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Project Healthy Grandmothers’ Raising Adolescent Mothers (PHG-RAM)

Research Team

Jen'nea Sumo, Principal Investigator, RUSH University College of Nursing
Monique Reed, Co-Investigator, RUSH University College of Nursing
Wrenetha Julion, Consultant, RUSH University College of Nursing
Susan Kelly, Consultant, Georgia State University College of Nursing

Project Period

6/1/2021 - 5/31/2022

Funding Source

RUSH University College of Nursing Pilot Grant


In the United States, 64% of multigenerational households include a caregiving grandmother, adolescent mother, and grandchild. These multigenerational households are largely headed by African American women. African American caregiving grandmothers experience stress that negatively impacts their mental and physical health. However, little research has been conducted to understand the complex contextual factors (e.g., stress and perceived availability of support) that influence grandmother health. Interventions designed to support these caregiving grandmothers are virtually non-existent. Project Healthy Grandparents (PHG) is an evidence-based program that has been effective in supporting the health of grandmothers who are raising their grandchildren in parent-absent households. The overall objective of the proposed study is to garner the perspectives of caregiving grandmothers in order to inform the adaptation of the PHG program. The refined program, Project Healthy Grandmothers Raising Adolescent Mothers (PHG-RAM), is intended for grandmothers co-residing with their children (adolescent mothers) and grandchildren.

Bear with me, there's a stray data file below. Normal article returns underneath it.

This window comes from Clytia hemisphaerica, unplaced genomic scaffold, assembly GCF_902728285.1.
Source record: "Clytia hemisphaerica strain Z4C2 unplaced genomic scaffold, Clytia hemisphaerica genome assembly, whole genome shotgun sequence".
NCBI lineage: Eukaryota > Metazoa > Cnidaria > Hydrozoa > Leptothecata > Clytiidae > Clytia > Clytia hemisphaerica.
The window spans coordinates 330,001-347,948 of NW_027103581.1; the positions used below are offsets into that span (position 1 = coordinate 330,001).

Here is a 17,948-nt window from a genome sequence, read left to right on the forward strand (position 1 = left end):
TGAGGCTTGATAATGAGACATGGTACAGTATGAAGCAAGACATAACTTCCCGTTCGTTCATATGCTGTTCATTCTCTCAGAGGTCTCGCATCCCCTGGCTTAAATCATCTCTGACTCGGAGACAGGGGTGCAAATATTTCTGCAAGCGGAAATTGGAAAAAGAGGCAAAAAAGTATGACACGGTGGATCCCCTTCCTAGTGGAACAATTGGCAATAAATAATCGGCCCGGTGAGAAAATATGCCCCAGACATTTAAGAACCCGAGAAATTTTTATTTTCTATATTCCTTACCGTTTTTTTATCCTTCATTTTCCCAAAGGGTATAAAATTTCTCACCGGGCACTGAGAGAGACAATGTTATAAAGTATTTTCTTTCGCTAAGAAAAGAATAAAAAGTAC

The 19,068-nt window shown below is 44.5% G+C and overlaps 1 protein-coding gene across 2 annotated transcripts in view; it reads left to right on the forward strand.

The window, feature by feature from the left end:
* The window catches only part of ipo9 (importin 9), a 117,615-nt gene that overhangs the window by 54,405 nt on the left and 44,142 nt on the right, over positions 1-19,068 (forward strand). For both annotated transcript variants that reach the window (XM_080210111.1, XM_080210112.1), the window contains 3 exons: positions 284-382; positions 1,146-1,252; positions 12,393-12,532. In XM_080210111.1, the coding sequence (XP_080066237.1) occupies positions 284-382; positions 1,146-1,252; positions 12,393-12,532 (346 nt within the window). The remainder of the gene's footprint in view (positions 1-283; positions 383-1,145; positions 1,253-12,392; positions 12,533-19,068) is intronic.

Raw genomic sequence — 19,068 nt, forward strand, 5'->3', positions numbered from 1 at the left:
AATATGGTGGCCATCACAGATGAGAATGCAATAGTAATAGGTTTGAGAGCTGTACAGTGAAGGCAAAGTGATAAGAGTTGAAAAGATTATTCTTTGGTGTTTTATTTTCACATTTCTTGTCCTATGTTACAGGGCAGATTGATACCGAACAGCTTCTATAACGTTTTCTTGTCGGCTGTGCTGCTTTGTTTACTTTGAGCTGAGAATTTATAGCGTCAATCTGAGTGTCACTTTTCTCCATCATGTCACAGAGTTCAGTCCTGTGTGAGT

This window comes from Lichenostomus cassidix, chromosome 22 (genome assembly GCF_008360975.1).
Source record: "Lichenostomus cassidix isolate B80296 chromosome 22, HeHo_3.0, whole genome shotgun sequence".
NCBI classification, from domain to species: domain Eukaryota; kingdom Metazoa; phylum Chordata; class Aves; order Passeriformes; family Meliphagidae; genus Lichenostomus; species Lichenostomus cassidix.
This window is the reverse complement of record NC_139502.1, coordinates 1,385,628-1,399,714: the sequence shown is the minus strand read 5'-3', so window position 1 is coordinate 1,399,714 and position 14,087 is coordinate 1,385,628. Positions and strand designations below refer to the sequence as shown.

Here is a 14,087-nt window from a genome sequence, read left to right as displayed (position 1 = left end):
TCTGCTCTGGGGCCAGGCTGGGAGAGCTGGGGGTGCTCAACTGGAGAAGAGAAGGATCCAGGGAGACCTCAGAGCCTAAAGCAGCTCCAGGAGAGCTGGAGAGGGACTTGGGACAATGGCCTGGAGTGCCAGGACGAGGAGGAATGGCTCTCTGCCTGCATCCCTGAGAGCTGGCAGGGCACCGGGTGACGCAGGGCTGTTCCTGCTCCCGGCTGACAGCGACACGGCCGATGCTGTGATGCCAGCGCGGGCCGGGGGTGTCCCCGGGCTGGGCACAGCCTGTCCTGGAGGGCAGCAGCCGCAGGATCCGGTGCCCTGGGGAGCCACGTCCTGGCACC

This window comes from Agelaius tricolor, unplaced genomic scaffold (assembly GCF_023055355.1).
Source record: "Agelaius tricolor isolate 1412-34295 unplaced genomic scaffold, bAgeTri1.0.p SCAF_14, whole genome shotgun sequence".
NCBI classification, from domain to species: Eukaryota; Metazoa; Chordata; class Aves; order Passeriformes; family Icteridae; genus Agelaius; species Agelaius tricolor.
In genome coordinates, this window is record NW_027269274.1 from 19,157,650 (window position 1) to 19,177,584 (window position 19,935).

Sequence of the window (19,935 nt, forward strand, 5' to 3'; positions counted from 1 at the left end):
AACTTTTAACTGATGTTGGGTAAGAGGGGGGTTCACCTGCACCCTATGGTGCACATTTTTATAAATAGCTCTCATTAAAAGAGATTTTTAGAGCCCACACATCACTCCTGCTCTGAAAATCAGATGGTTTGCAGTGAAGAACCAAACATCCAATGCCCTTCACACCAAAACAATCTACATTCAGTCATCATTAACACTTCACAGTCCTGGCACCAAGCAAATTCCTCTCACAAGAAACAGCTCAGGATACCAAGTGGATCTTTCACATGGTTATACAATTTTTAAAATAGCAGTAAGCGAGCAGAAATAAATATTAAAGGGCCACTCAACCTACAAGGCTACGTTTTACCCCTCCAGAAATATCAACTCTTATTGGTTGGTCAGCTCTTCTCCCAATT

An Advisory Council of 6-8 grandmothers will participate in a series of four focus groups: two to identify factors that affect family functioning, psychological well-being, and health behaviors of grandmothers who are raising adolescent mothers and two to identify and to give feedback on intervention components that may support the health and health behaviors of caregiving grandmothers. Adolescent mothers (n=6-8) and service providers (n=6-8) will participate in one focus group each to contribute their insights on factors that impact grandmothers’ health and health behaviors and identify intervention components that may support grandmothers. During the fourth focus group, the Advisory Council will approve the final version of the PHG-RAM program. The results of this study will reveal culturally and contextually relevant intervention components appropriate for supporting African American caregiving grandmothers and inform a future efficacy trial of PHG-RAM. Intervening with grandmothers may subsequently improve outcomes for adolescent mothers and grandchildren.